Predictive Analytics Introductory Key Terms

Predictive Analytics Introductory Key Terms, Explained

Predictive Analytics Introductory Key Terms, Explained
Here is a collection of introductory predictive analytics terms and concepts, presented for the newcomer in a straight-forward, no frills definition style.

This article compiles the key definitions included throughout PAW Founder Eric Siegel’s popular, award-winning book, Predictive Analytics: The Power to Predict Who Will Click, Buy, Lie, or Die (Revised and Updated, 2016), which has been adopted as a textbook at over 35 universities—but reads like pop science, dubbed “The Freakonomics of big data.”

Technology that learns from experience (data) to predict the future behavior of individuals in order to drive better decisions.

A mechanism that predicts a behavior of an individual, such as click, buy, lie, or die. It takes characteristics (variables) of the individual as input and provides a predictive score as output. The higher the score, the more likely it is that the individual will exhibit the predicted behavior.

Advanced machine capabilities that are by definition impossible to achieve since, once achieved, they have necessarily been trivialized (by way of being mechanized) and are therefore not impressive in the subjective sense of “intelligence,” so they no longer qualify. To put it another way, the word “intelligence” has no formal definition, so why use it in an engineering context? However… I still feel like IBM’s Watson seems truly intelligent when watching it play the TV quiz show Jeopardy!. I’m like, “Wow!” This definition is not an excerpt from the book Predictive Analytics, but it does summarize one of my conclusions in the book’s chapter on Watson.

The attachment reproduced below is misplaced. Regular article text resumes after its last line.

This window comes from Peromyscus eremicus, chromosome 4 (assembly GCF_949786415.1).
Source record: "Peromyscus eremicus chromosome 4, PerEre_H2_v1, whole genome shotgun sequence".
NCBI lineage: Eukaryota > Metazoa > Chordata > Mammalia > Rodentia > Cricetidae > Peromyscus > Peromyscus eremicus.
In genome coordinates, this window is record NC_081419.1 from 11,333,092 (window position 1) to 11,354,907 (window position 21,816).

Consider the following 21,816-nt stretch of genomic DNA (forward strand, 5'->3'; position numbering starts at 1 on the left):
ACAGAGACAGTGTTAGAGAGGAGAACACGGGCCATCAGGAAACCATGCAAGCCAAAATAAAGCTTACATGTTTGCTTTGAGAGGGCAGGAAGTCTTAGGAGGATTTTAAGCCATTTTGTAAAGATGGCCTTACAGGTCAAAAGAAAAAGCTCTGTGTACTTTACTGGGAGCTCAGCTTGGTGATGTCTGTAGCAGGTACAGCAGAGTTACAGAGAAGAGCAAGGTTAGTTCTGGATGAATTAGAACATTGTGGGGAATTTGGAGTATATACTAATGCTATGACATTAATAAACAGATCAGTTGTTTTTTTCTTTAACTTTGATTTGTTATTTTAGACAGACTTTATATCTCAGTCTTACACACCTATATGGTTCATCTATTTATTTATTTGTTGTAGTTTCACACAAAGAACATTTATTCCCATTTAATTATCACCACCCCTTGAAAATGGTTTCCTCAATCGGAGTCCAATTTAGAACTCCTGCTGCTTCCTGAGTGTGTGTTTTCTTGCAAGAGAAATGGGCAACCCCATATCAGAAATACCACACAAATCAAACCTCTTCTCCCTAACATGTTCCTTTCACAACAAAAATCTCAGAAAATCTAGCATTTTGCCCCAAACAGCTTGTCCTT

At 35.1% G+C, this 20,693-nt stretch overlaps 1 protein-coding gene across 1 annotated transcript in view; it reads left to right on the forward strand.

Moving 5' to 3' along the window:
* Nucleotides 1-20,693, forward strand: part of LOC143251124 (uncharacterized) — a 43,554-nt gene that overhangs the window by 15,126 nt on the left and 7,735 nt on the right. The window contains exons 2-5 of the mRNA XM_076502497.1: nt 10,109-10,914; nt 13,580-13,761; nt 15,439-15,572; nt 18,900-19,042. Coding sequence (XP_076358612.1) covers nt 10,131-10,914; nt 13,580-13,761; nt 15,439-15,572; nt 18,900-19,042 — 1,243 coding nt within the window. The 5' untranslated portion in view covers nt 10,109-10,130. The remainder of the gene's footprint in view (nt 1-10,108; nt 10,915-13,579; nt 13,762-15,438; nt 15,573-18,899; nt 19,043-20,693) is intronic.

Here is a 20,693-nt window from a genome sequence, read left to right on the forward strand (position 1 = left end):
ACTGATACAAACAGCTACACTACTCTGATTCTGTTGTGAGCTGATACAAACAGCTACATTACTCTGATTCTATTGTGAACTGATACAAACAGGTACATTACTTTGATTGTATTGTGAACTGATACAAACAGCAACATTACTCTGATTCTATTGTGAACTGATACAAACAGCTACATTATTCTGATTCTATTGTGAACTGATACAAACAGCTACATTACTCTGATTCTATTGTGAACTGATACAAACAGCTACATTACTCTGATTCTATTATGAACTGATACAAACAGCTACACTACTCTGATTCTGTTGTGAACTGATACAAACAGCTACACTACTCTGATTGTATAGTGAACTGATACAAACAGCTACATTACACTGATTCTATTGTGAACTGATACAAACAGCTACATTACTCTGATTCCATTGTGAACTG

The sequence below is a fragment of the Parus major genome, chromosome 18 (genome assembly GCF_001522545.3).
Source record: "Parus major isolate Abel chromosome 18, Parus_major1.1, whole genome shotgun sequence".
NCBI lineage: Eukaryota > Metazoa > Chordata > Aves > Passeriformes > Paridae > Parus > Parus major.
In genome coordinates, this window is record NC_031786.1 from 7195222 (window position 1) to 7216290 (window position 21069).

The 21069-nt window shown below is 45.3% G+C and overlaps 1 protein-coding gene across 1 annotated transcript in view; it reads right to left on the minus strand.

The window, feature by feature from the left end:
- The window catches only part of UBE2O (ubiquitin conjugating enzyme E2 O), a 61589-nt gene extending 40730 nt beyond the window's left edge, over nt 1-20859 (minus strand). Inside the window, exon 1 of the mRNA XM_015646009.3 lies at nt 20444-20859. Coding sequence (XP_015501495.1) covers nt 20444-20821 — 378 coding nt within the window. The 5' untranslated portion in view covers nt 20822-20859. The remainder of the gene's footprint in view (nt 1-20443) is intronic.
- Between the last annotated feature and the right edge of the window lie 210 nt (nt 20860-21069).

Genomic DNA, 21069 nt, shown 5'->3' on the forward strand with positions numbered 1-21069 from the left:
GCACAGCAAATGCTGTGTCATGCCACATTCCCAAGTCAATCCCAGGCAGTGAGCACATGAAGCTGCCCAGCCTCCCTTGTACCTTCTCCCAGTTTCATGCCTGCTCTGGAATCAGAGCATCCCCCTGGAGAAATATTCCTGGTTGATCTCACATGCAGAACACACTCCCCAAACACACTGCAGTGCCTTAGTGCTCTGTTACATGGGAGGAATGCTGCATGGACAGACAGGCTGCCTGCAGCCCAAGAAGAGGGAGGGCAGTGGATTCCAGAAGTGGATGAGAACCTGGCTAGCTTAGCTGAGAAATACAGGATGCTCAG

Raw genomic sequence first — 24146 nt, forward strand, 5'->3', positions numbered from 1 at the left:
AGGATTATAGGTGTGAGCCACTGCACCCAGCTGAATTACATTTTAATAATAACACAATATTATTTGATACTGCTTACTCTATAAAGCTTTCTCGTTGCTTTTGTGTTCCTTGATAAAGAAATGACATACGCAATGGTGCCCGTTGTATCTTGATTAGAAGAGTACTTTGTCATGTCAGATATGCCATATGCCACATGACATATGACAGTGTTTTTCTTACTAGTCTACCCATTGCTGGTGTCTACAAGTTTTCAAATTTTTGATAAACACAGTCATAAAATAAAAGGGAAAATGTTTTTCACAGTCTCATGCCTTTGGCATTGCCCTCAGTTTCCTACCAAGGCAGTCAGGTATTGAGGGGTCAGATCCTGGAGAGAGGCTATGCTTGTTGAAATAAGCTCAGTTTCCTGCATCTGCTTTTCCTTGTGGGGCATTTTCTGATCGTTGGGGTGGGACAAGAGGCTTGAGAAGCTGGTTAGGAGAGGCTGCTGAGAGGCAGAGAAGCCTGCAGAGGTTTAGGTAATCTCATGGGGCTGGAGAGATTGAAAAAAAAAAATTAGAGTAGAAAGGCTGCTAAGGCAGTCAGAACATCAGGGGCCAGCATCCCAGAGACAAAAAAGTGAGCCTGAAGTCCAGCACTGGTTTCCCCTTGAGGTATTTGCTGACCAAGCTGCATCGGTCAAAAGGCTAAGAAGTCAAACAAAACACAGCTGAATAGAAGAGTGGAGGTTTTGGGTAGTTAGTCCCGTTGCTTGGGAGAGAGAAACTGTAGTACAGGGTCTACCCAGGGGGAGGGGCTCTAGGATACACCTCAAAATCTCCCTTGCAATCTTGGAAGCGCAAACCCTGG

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A type of predictive model that predicts the influence on an individual’s behavior that results from applying one treatment over another. Synonyms include: differential response, impact, incremental impact, incremental lift, incremental response, net lift, net response, persuasion, true lift, or true response model.

The uplift score output by and uplift model answers the question, “How much more likely is this treatment to generate the desired outcome than the alternative treatment?” For more information, see the article Personalization Is Back: How to Drive Influence by Crunching Numbers (which includes links for further reading at the end), Chapter 7 of Predictive Analytics, and, for more technical citations, the Notes corresponding to that chapter, which may be downloaded as a PDF at

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